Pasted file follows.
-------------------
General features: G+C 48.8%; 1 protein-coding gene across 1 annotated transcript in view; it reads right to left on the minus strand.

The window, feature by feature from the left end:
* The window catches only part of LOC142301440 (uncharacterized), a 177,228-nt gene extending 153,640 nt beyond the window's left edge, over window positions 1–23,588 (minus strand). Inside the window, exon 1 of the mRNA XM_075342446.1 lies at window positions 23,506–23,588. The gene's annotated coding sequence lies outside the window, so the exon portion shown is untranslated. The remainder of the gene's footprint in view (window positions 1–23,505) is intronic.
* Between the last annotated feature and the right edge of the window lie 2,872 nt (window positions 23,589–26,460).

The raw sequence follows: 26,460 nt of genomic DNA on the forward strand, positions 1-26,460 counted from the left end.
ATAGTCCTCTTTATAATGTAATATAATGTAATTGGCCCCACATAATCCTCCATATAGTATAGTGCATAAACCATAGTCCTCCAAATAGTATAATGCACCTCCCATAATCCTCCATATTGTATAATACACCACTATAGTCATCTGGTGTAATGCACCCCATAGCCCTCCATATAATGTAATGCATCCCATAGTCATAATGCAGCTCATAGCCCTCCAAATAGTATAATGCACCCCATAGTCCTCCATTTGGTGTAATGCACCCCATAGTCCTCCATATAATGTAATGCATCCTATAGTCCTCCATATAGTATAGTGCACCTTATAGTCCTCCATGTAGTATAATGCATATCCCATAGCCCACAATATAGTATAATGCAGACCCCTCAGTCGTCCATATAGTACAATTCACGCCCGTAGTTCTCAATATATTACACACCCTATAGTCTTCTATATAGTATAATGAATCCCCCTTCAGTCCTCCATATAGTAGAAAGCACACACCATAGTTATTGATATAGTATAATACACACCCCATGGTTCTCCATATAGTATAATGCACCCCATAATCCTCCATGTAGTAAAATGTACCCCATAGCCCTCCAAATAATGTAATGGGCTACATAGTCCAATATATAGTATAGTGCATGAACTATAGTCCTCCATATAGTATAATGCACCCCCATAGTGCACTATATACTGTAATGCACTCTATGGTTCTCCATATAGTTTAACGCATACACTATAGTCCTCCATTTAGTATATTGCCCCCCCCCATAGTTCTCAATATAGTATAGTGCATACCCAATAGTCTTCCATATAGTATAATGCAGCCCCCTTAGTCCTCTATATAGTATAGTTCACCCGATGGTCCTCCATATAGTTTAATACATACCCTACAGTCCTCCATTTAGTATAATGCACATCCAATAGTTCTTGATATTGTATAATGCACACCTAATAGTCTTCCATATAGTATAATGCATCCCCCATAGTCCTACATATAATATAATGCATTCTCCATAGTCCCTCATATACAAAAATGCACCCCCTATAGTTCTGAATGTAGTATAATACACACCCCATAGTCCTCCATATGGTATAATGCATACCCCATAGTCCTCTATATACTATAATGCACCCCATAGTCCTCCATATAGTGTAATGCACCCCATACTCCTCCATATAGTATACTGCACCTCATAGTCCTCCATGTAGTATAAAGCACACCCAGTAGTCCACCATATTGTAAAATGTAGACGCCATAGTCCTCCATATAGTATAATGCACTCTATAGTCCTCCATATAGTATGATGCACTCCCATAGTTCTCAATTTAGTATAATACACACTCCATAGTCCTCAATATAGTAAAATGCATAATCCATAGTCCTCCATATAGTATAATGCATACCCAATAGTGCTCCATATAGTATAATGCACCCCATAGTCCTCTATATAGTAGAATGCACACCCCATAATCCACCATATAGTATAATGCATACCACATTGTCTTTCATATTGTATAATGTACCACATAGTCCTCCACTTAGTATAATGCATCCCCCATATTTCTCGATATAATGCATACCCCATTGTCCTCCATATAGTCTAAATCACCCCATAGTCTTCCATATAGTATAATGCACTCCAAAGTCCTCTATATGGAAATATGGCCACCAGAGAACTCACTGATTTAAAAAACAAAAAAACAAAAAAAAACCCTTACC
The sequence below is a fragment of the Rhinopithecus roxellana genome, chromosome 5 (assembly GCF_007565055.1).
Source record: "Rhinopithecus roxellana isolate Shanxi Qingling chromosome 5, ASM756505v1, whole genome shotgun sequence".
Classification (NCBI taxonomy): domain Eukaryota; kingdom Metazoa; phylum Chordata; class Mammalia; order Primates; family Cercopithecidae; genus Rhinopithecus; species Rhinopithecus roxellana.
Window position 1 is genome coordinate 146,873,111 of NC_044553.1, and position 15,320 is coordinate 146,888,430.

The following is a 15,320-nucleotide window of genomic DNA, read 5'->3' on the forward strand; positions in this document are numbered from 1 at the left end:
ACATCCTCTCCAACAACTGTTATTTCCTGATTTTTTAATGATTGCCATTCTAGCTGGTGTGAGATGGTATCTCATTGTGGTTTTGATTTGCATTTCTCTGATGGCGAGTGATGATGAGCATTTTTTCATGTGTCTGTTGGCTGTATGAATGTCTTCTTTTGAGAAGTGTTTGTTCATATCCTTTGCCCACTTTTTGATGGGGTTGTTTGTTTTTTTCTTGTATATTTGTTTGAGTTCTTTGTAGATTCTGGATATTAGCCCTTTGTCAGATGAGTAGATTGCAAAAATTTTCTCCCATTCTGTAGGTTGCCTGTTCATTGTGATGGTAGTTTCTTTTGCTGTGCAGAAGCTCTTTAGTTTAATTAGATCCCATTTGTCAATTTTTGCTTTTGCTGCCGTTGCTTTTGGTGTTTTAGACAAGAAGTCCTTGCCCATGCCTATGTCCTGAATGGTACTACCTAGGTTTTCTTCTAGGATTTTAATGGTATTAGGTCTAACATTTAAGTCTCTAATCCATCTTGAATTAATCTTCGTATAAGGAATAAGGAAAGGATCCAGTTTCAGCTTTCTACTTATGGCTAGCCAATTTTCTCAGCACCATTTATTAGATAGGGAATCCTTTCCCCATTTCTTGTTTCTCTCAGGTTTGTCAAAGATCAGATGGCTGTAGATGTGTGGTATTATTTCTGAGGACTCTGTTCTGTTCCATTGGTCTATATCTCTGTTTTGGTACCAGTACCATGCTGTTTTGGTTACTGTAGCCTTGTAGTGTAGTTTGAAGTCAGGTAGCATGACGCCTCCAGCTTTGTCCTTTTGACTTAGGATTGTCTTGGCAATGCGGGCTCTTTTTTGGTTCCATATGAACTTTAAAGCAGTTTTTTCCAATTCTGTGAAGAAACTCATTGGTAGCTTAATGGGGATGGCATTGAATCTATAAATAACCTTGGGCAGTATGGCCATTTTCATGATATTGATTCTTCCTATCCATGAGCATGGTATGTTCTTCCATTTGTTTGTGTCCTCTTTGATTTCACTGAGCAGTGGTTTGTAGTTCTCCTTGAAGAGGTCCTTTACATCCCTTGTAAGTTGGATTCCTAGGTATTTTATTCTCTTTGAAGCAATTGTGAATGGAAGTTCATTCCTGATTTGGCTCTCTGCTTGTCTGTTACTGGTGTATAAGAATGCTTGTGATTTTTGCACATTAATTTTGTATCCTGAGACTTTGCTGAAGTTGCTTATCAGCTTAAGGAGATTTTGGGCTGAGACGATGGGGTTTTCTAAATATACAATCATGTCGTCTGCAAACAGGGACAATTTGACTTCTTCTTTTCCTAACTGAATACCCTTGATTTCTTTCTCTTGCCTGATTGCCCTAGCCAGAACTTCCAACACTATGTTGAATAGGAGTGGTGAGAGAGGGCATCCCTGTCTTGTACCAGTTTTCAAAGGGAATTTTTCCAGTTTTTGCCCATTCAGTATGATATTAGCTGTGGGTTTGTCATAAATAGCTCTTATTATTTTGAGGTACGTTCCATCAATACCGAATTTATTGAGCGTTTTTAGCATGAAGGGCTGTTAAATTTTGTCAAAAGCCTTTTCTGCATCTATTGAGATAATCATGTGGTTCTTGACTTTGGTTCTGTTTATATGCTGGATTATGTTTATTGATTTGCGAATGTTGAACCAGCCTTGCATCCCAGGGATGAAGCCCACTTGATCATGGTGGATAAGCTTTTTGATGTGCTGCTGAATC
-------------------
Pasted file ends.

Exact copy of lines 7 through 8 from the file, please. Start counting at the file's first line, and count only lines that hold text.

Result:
The sequence below is a fragment of the Rhinopithecus roxellana genome, chromosome 5 (assembly GCF_007565055.1).
Source record: "Rhinopithecus roxellana isolate Shanxi Qingling chromosome 5, ASM756505v1, whole genome shotgun sequence".